Dublin: Ireland, a recent surge in rents has become a cause for concern as landlords and agencies implement higher rates in new tenancy agreements. This perplexing scenario of dual rent rates within the same locale has left tenants and even regulatory bodies, such as the Residential Tenancies Board (RTB), searching for answers.
According to data released by the RTB, between April and June of this year, the national average standard rent for existing tenancies stood at €1,332, showcasing an 18.2% difference. In Dublin, the standard average monthly rent for new tenants experienced a significant 10% year-on-year increase, reaching €2,102. In contrast, County Leitrim reported the lowest rents at €879, while Portlaoise and Waterford witnessed an 8.3% rise, and Longford saw a substantial 27.4% increase in new rents.
The introduction of a requirement to annually register tenancies last year aimed to facilitate comparisons between new and existing tenancies. However, the lack of clarity on the dual rent rates persists, prompting questions from tenants and the public.
Niall Byrne, the director of RTB, expressed the significance of having an index that comprehensively tracks transactions across the private rented sector. He hopes that, over time, these indices will inform legislative measures benefiting policymakers and the public. Byrne emphasised that additional data will enable the RTB to fulfil its obligations in complying with and enforcing rent laws.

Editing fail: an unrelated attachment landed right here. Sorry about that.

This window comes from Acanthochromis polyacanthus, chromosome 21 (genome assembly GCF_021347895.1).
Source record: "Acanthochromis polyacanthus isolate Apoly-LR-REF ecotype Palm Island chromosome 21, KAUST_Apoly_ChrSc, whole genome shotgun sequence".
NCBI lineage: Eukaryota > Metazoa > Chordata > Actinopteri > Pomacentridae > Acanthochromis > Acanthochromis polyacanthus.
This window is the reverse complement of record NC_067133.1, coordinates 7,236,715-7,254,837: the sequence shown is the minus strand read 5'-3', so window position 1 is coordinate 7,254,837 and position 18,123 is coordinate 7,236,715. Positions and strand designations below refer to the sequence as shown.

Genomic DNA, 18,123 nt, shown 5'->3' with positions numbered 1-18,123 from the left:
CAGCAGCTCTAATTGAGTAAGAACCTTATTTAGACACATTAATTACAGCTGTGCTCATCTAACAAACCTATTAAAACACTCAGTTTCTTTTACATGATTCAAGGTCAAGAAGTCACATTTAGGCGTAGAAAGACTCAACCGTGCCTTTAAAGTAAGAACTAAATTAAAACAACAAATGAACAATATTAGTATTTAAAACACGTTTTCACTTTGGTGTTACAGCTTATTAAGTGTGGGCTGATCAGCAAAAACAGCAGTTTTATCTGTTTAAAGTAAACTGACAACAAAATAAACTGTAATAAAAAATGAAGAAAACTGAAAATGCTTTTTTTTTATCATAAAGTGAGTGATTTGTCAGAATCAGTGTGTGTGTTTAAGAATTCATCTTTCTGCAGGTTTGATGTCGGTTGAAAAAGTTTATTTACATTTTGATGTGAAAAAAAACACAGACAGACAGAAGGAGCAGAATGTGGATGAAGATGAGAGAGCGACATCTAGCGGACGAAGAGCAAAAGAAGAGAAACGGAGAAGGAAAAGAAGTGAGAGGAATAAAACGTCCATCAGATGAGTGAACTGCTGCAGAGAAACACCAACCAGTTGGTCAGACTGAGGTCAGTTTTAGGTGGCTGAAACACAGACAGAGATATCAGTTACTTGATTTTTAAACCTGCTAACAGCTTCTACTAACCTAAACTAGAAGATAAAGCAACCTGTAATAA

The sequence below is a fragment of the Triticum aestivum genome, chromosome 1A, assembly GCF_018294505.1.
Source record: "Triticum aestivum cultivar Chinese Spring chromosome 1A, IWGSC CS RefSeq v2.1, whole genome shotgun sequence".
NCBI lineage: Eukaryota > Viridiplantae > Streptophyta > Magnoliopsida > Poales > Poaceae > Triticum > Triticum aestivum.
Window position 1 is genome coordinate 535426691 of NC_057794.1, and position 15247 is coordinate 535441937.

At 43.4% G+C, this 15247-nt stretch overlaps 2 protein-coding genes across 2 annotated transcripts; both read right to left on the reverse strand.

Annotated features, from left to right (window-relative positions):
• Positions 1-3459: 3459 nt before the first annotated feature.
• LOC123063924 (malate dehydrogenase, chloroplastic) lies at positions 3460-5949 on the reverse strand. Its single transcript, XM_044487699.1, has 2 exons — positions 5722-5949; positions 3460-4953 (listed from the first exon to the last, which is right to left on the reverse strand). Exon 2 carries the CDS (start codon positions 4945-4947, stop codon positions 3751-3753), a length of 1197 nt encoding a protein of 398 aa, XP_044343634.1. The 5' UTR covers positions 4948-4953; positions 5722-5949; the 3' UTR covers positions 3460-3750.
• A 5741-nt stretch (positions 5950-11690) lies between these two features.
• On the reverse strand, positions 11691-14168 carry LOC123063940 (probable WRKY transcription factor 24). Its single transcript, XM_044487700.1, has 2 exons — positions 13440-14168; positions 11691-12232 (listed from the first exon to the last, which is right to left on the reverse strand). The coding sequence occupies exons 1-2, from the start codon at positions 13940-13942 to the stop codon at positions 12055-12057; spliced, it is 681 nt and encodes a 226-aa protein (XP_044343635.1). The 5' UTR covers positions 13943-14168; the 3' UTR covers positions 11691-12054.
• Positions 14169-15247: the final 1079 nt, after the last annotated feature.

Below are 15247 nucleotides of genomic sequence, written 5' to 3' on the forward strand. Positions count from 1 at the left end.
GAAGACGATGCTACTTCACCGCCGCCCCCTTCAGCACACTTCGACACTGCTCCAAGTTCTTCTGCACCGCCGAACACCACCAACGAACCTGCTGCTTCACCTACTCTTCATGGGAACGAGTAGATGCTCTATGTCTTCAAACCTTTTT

In response to the escalating rent situation, the government has designated the Local Electoral Area and Westmeath County Council’s administrative area as Rent Pressure Zones (RPZs), effective immediately. This designation limits rent increases in these areas to 2% per year, providing a regulatory mechanism to address the upward trend in rents.
Irish Samachar English News